Q: What information do you have on me and how do you share it?

    A: Here is the IP of the database, no authentication needed take a look for yourself

  5. mark l 2 Silver badge

    I am guessing Verification.io business will be titsup within 6 months, not that I would be saddened in anyway by that. Why pay for their service now when you can download their entire db for free and do your own checks? Plus no doubt when the sh1t load of spam starts to hit these email addresses a lot will become abandoned by the owners and will therefore we worthless.

    1. F0rdPrefect

      They're worthless to start with.

      I've just checked the latest HaveIBeePawned update for my small domain and none of the addresses leaked from Verification.io have ever existed and are ones that I have black holed for years due to the amount of spam sent to them.

  6. Anonymous Coward
    Anonymous Coward

    Pawned - or not.

    I checked our corporate email listings on https://haveibeenpwned.com/ and the vast majority of addresses in the databases are nonexistent and always have been, there's a nice industry out there creating fake email addresses to pad out the lists they are selling. But it's a very useful source of addresses for the mail-server honeypots - if I get an email to a honeypot address I blacklist the address that sent it for a few hours.

    1. Vince

      Re: Pawned - or not.

      Yeah I'd agree - our company domain listing from HIBP has an awful lot of never-existed aliases and some that are blatantly never going to exist and aren't even a good effort.

      It is interesting though that some are either guesses at possible aliases for staff that really do work for the company even though we've never set those aliases up and have no intention of doing so. Presumably someone once guessed at addresses, then got breached and those not-actually-true addresses got added to the growing list of nonsense.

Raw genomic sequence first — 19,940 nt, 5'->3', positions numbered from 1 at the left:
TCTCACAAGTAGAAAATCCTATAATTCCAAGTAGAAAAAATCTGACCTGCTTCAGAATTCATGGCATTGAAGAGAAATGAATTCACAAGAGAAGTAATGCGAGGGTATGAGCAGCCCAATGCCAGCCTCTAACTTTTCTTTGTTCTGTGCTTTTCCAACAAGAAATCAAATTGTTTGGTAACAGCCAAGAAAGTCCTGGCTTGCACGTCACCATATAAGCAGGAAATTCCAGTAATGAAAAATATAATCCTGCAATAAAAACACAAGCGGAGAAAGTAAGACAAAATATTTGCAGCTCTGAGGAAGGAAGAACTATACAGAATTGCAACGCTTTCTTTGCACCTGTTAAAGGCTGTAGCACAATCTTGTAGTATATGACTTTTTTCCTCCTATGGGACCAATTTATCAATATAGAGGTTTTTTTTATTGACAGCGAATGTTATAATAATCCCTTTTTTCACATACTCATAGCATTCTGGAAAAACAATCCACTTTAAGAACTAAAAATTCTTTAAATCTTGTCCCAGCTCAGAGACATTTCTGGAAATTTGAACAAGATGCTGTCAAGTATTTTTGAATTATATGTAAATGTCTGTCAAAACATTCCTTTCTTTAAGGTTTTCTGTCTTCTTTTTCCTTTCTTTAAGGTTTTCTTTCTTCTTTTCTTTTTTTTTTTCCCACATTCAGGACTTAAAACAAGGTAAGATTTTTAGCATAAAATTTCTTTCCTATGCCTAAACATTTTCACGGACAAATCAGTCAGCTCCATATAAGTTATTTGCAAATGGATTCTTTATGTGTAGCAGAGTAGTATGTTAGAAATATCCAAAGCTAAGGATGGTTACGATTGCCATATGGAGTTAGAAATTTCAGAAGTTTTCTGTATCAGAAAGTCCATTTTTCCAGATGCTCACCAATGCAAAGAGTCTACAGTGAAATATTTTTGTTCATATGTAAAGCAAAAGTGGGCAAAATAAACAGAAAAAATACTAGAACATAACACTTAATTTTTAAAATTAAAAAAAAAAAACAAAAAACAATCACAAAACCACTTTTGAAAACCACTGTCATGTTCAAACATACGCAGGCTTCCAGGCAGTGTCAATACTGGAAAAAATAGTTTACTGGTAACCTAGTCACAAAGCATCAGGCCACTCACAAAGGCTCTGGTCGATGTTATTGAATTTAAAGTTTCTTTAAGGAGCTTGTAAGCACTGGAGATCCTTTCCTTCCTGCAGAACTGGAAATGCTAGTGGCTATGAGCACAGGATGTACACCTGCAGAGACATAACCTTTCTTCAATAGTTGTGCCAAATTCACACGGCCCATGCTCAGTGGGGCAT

1. tiggity Silver badge

        Re: Pawned - or not.

        @Vince It is always interesting to have a look: Creating fake addresses and trying them has long been a thing. I remember some very bizarre prefixes before the @ that would never be real addresses in a million years, when, for a bit of an investigation* I (briefly) disabled auto bounce of unknown addresses.

        * To trick malicious senders into thinking they had a few legit addresses due to non bounce, and then I could carefully investigate subsequent emails sent to those addresses (perm disabled bounce for them) for hints of potential attacks to be aware of

        1. katrinab Silver badge

          Re: Pawned - or not.

          I looked at one my my domains - 78 of the 86 email addresses on it are hex numbers. Does anyone ever use hex numbers as email addresses? Then there were things like sales@ which I guess some companies might have, but I don't.

  7. Anonymous Coward
    Anonymous Coward

    It's not called...

    MongoDB for nothing.

    Sorry, not very P.C. :-/

    1. W.S.Gosset Bronze badge

      Re: It's not called...

      Retard

  8. GrapeBunch Silver badge

    Mon dieu!

    How is that even a business? If I offered lists of, oh, where's the best place in each town to set up a bordello, for example, I'd be called a criminal.

    1. Velv Silver badge
      Coat

      Re: Mon dieu!

      And an outstanding public citizen at the same time